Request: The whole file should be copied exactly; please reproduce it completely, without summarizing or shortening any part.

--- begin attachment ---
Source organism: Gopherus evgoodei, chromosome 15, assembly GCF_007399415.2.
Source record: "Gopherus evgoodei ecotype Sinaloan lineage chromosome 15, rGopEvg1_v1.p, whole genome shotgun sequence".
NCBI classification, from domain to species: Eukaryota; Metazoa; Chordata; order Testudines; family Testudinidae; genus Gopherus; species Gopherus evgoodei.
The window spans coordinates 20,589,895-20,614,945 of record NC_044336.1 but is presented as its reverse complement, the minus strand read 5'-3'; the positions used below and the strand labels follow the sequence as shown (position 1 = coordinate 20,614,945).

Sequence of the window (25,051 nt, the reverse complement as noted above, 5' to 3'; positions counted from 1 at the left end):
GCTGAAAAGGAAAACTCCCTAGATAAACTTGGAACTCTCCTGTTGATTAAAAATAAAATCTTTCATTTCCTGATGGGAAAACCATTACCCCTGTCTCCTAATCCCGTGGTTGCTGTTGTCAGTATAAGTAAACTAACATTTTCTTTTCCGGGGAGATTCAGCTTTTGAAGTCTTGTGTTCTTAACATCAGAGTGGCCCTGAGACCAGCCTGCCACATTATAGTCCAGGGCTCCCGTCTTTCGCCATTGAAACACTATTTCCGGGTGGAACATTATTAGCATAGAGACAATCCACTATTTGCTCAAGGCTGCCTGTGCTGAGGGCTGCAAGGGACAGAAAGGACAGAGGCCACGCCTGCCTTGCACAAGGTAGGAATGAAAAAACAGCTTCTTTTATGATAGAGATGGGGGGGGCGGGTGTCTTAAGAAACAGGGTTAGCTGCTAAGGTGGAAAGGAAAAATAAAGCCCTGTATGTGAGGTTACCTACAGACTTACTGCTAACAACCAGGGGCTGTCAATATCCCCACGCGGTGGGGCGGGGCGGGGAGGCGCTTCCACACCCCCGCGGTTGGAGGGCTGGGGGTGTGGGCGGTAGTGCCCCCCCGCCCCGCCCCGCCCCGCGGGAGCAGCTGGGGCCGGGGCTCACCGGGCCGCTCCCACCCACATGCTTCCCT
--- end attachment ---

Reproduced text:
Source organism: Gopherus evgoodei, chromosome 15, assembly GCF_007399415.2.
Source record: "Gopherus evgoodei ecotype Sinaloan lineage chromosome 15, rGopEvg1_v1.p, whole genome shotgun sequence".
NCBI classification, from domain to species: Eukaryota; Metazoa; Chordata; order Testudines; family Testudinidae; genus Gopherus; species Gopherus evgoodei.
The window spans coordinates 20,589,895-20,614,945 of record NC_044336.1 but is presented as its reverse complement, the minus strand read 5'-3'; the positions used below and the strand labels follow the sequence as shown (position 1 = coordinate 20,614,945).

Sequence of the window (25,051 nt, the reverse complement as noted above, 5' to 3'; positions counted from 1 at the left end):
GCTGAAAAGGAAAACTCCCTAGATAAACTTGGAACTCTCCTGTTGATTAAAAATAAAATCTTTCATTTCCTGATGGGAAAACCATTACCCCTGTCTCCTAATCCCGTGGTTGCTGTTGTCAGTATAAGTAAACTAACATTTTCTTTTCCGGGGAGATTCAGCTTTTGAAGTCTTGTGTTCTTAACATCAGAGTGGCCCTGAGACCAGCCTGCCACATTATAGTCCAGGGCTCCCGTCTTTCGCCATTGAAACACTATTTCCGGGTGGAACATTATTAGCATAGAGACAATCCACTATTTGCTCAAGGCTGCCTGTGCTGAGGGCTGCAAGGGACAGAAAGGACAGAGGCCACGCCTGCCTTGCACAAGGTAGGAATGAAAAAACAGCTTCTTTTATGATAGAGATGGGGGGGGCGGGTGTCTTAAGAAACAGGGTTAGCTGCTAAGGTGGAAAGGAAAAATAAAGCCCTGTATGTGAGGTTACCTACAGACTTACTGCTAACAACCAGGGGCTGTCAATATCCCCACGCGGTGGGGCGGGGCGGGGAGGCGCTTCCACACCCCCGCGGTTGGAGGGCTGGGGGTGTGGGCGGTAGTGCCCCCCCGCCCCGCCCCGCCCCGCGGGAGCAGCTGGGGCCGGGGCTCACCGGGCCGCTCCCACCCACATGCTTCCCT